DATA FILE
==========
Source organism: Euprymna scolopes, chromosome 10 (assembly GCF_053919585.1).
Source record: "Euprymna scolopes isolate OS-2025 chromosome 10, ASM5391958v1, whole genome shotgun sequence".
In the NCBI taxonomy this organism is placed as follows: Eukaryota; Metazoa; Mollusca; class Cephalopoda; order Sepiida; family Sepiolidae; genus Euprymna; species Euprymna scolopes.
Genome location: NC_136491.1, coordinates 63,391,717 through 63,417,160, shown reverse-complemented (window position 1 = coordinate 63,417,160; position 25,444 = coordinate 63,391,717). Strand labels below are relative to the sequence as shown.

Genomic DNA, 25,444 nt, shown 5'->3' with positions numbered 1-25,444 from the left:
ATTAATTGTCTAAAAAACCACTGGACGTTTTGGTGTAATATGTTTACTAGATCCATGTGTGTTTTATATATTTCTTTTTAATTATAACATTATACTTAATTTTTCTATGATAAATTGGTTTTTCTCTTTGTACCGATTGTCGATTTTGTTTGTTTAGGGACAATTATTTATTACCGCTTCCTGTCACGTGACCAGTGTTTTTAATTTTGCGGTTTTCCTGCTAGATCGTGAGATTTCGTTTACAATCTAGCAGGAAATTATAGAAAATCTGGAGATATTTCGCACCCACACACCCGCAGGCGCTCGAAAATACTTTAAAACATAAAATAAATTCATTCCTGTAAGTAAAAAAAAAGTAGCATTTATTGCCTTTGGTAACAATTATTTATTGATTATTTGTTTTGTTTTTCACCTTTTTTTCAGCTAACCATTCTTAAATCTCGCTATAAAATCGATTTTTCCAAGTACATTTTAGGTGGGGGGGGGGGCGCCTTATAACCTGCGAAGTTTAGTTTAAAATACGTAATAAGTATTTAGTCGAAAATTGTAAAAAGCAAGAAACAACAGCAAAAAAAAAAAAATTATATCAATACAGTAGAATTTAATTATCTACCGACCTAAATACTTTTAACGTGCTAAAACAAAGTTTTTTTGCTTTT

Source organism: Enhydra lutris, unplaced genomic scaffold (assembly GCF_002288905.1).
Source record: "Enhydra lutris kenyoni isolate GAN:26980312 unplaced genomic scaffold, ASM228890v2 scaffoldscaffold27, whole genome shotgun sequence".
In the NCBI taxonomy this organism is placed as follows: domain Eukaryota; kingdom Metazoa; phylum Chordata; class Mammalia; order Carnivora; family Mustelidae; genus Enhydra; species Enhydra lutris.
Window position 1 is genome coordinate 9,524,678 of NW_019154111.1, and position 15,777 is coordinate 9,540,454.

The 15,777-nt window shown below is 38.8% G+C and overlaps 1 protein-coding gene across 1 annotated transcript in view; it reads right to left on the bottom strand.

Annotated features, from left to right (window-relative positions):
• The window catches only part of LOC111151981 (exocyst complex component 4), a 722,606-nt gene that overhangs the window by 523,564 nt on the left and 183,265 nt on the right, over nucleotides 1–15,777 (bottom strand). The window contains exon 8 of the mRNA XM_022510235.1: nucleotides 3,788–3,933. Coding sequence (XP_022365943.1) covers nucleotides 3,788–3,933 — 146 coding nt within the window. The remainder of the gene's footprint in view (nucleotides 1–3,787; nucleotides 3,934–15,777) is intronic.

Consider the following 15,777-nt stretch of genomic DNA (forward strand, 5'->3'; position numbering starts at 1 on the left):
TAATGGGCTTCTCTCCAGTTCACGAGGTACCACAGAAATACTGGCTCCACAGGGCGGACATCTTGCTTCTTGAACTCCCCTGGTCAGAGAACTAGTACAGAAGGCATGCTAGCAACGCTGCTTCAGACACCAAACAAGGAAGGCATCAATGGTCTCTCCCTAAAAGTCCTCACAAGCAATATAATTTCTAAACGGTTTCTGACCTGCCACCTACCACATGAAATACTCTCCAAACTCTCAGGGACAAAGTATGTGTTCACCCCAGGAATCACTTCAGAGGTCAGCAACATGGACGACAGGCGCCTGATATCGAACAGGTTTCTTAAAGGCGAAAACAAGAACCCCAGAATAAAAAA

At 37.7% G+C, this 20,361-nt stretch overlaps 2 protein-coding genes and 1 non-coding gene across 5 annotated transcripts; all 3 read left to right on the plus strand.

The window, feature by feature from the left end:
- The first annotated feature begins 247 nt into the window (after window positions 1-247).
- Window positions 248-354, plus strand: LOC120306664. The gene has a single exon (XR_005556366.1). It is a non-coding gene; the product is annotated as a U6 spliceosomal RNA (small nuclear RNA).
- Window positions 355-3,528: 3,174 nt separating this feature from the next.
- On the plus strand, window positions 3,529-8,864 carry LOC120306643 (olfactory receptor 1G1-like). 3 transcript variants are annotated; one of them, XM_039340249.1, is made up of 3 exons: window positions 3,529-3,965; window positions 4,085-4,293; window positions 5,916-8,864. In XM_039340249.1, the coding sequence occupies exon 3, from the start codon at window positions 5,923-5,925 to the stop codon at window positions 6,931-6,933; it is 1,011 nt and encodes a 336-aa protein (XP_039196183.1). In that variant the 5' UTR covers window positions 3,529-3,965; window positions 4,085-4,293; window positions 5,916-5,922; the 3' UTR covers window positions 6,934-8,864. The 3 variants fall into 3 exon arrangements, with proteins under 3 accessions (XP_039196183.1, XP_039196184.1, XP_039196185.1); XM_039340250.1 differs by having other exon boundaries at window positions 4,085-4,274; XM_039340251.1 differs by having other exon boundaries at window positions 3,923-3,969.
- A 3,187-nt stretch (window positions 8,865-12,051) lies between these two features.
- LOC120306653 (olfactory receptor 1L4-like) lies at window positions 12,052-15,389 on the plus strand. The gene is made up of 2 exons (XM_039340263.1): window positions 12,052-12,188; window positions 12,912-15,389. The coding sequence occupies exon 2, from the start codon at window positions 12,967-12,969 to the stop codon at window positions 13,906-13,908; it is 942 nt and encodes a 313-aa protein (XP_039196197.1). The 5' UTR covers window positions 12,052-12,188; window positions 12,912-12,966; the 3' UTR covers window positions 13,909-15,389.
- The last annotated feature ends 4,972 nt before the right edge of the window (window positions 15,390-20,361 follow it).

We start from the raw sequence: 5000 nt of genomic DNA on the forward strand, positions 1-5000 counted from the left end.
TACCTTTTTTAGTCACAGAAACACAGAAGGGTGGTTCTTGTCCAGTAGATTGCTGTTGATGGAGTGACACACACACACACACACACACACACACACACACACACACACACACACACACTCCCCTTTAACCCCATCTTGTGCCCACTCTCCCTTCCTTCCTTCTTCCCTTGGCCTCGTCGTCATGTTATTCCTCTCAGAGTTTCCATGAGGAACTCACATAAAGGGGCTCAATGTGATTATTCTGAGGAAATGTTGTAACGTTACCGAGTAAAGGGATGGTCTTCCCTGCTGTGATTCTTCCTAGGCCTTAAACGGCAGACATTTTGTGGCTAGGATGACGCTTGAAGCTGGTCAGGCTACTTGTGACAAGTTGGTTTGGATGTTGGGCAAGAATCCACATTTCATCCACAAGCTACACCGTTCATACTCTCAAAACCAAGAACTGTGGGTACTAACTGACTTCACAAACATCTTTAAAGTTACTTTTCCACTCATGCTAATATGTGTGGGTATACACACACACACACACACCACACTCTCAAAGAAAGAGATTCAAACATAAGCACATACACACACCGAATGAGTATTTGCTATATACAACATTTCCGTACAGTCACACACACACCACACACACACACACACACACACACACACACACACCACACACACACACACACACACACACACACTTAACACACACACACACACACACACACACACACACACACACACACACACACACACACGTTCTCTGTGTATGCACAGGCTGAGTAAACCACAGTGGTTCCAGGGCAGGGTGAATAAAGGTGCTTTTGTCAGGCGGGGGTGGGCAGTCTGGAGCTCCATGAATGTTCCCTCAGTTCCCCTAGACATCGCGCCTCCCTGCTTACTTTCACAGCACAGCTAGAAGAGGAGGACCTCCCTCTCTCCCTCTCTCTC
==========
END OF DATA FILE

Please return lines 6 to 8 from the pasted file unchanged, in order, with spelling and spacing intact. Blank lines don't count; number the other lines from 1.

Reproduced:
ATTAATTGTCTAAAAAACCACTGGACGTTTTGGTGTAATATGTTTACTAGATCCATGTGTGTTTTATATATTTCTTTTTAATTATAACATTATACTTAATTTTTCTATGATAAATTGGTTTTTCTCTTTGTACCGATTGTCGATTTTGTTTGTTTAGGGACAATTATTTATTACCGCTTCCTGTCACGTGACCAGTGTTTTTAATTTTGCGGTTTTCCTGCTAGATCGTGAGATTTCGTTTACAATCTAGCAGGAAATTATAGAAAATCTGGAGATATTTCGCACCCACACACCCGCAGGCGCTCGAAAATACTTTAAAACATAAAATAAATTCATTCCTGTAAGTAAAAAAAAAGTAGCATTTATTGCCTTTGGTAACAATTATTTATTGATTATTTGTTTTGTTTTTCACCTTTTTTTCAGCTAACCATTCTTAAATCTCGCTATAAAATCGATTTTTCCAAGTACATTTTAGGTGGGGGGGGGGGCGCCTTATAACCTGCGAAGTTTAGTTTAAAATACGTAATAAGTATTTAGTCGAAAATTGTAAAAAGCAAGAAACAACAGCAAAAAAAAAAAAATTATATCAATACAGTAGAATTTAATTATCTACCGACCTAAATACTTTTAACGTGCTAAAACAAAGTTTTTTTGCTTTT

Source organism: Enhydra lutris, unplaced genomic scaffold (assembly GCF_002288905.1).
Source record: "Enhydra lutris kenyoni isolate GAN:26980312 unplaced genomic scaffold, ASM228890v2 scaffoldscaffold27, whole genome shotgun sequence".